Our auto-pilot is very powerful. Drunk people can black out and wake up at home, not knowing how they got there; but they drove their car home. That is a great example of how powerful auto-pilot can be.

How about breakfast? When you pay attention to your technique of chopping onions and swirling eggs and adding just the right amount of salt, you can make a great omelet. Then you eat and critically enjoy your cooking, each bite has its own flavor: then you are living. It is as simple as that. Perhaps one day, you have inspiration and you know that a new ingredient will be amazing: then you have had a profound moment in your life. You can do this! You can be brilliant.

I am not a parent but I know that it is easy to fall into the “no noise means no problem” trap. Parents yearn for their “me time” when they can relax and watch television on auto-pilot. There are techniques for parenting and, for that matter, there are techniques for watching television.

The television has been the captain of our auto-pilot for all of our lives. That thing has been on and running and dropping us into auto-pilot mode for a very long time. We can not avoid it nor can we turn it off. But there is a technique to watching television.

If there are shows that you really like, record them. When you watch them, skip the commercials and actively watch the show. This prevents you from being swayed by commercial products, lets you get the most out of the show and reduces precious time spent by a third.

Use the tools that you have when watching television. If you are watching a well-written classic like It Happened One Night, turn on the closed caption and really follow the language. I like to turn off the sound for musical numbers so I can watch the choreography. Hermes Pan was the choreographer for Fred Astaire and it is worth watching.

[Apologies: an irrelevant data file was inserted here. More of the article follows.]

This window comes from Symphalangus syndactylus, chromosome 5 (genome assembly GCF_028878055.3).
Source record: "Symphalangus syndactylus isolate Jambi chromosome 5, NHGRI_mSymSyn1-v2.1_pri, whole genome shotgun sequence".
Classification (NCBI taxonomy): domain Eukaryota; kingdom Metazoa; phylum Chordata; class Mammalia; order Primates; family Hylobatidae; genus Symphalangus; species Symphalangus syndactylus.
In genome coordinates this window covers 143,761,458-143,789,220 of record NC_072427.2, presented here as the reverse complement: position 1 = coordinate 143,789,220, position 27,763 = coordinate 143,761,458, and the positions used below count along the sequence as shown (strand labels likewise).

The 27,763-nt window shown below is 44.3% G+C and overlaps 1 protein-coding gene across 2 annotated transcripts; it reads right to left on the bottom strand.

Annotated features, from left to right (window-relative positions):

Live sports must be watched live. Recording sports doesn’t work because the fate of the game is not scripted.

The thing to avoid is dropping into auto-pilot mode and watching back-to-back episodes of Mom or Friends or the Weather Channel or “breaking news”. This is not living. This is sucking your soul into a box after you have given up control of your life.

Everything that you do in life, even typing this blog, requires practiced technique which is then applied to the performance of writing. This is living. Ever show up to work wearing two different colored socks? Buddy, your head was not in the game.

Being in the moment, being present, being alive are all fairly vague expressions of what it means to live a profound life. Folding it all in back on itself by paying attention to what you are doing and looking for that moment of brilliance is not a hard task.

Performance is always greater than technique. There is more to playing basketball than shooting, there is passing, playing defense and so on. There is more to being in a band than playing chords, you are playing a song with other musicians. There is more to being married than remembering birthdays, it is a daily constant terrific life.

The posers out there with ten steps to winning or five steps to power or seven steps to success are all adding a nasty layer on top of the basics of life. Our technique must be practiced with the intention of owning the situation, not beating the other guy. There is no profit when the other guy loses, ever.

Learn a new way to peel an onion, drive a new path to work, explore an art form, talk to your neighbor; find new techniques to keep you in the moments of the mundane tasks in life that can drop you into auto pilot. Stay alive and live.

Trust me, you want to sing in the shower. That is living in the moment.